Lacking Fair Use Rights, Argentina Tries To Increase Access To Copyright Works, With Mixed Results

from the you-win-some,-you-lose-some dept

If you think copyright is bad in regions like the US or Europe, this post from Intellectual Property Watch points out that things could be much worse:

In Argentina, there’s no such thing as a “fair use” judicial doctrine. Moreover, Argentina is one of those few countries in the world where Domaine Public Payant is still in force — which means to use or reuse works that have already fallen into the public domain one has to pay a “tax” that goes to a black hole known as then National Art’s Fund (Fondo Nacional de las Artes).

Understandably, then, people are trying to fix this, with varying success. For example, Argentina’s Ministry of Science, Technology and Productive Innovation (MINCYT) is hoping to move publicly-funded research centers and universities to an open access model:

The bill mandates publicly-funded research projects, papers, theses, etc. to be deposited in the to-be-created Digital Repositories within 6 months of creation or publication (in a private journal) and research data within 5 years of recollection. The Digital Repositories will be managed by the MINCYT and it will guarantee open, free and universal access to users from a single website.

That’s almost certain to happen: the Chamber of Deputies has approved the bill, and only the Argentine Senate needs to do the same. But another bill has been less fortunate, even though its aims are extremely modest:

[to] allow public libraries, museums and archives to loan, copy and communicate to the public (within the premises) their lawfully acquired works freely and without requiring permission from the copyright owner, in accordance with and limited to their public interest goals.

Sadly, this looks less likely to come to fruition thanks to opposition from collecting societies, who seem to think they have a right to payments even from libraries trying to do their job by helping the public gain access to information. Argentina’s archaic copyright system may be very different, but its collecting societies are clearly no different from those in other countries.

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Comments on “Lacking Fair Use Rights, Argentina Tries To Increase Access To Copyright Works, With Mixed Results”

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8 Comments
Anonymous Coward says:

” allow public libraries, museums and archives to loan, copy and communicate to the public”

The word “copy” in here is a real issue, because while the copying must happen within their premises, there is no indication the copies would have to stay there. It seems like an open invitation to make endless digital copies of books without concern for rights holders.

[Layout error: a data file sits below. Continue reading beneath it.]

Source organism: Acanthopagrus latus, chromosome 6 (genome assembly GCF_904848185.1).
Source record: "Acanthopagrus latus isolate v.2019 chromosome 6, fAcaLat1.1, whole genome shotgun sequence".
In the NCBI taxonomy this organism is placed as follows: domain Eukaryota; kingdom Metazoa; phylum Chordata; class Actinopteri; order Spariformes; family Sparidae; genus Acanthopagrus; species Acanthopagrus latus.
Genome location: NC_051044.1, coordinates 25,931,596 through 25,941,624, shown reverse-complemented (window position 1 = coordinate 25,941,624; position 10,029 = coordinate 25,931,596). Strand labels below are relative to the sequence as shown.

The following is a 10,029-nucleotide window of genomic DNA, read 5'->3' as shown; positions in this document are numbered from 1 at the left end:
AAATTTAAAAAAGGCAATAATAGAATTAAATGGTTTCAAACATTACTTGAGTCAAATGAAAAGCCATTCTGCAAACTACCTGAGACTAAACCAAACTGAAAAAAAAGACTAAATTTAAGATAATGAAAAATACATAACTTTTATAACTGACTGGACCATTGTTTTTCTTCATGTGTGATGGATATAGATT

Anonymous Coward says:

Re: Re:

Well, the concerns for right holders recently led to one rights holder raising ebook rates some 255%. Against public libraries. (Although this is a trend amongst others as well, along with ridiculous restrictions that would essentially attempt to force libraries to purchase a “new” digital copy every three check-outs or so.)

So yeah, excuse the rest of the world if they put the public’s interest slightly ahead of the rights holders.

Also, what seems like an open invitation to you to produce and distribute copies to anyone and everyone is more than likely all in your head.

Also, have you ever used a library? I only ask, because apparently you aren’t aware that THEY CHECK OUT BOOKS. So yeah, copies DO NOT have to stay there. They are checked out and RETURNED.

I’m seriously starting to wonder if more of you ACs wouldn’t be better off actually visiting a library sometime, because the lack of understanding of how a library works is fucking shocking to say the least.

Apparently, in your world, if you want to enjoy a book, you have to do so ONLY at the library. Because copies they “own” are not allowed to leave the premises. Out of concern for the rights holders, or something.

Anonymous Coward says:

Re: Re: Re:

“Also, have you ever used a library? I only ask, because apparently you aren’t aware that THEY CHECK OUT BOOKS. So yeah, copies DO NOT have to stay there. They are checked out and RETURNED.”

Wow, snarky stupidity from another AC calling ACs out.

Yes, libriaries do check books out – the WHOLE book not a photocopy of the book, not a digital copy of an ebook, but the actual book. While it’s checked out, nobody else can check it out.

Ebooks? They just knock off another copy, and they still have the original. Don’t worry about “returning” it, we won’t check!

Apparently, in your world, you don’t have a clue.

Anonymous Coward says:

‘collecting societies are clearly no different from those in other countries’

all being nothing other than greedy, all keeping the money collected instead of distributing it to the artists (who the agencies continuously say they are collecting on behalf of, fucking liars!!) or sharing with the labels who themselves then keep it.

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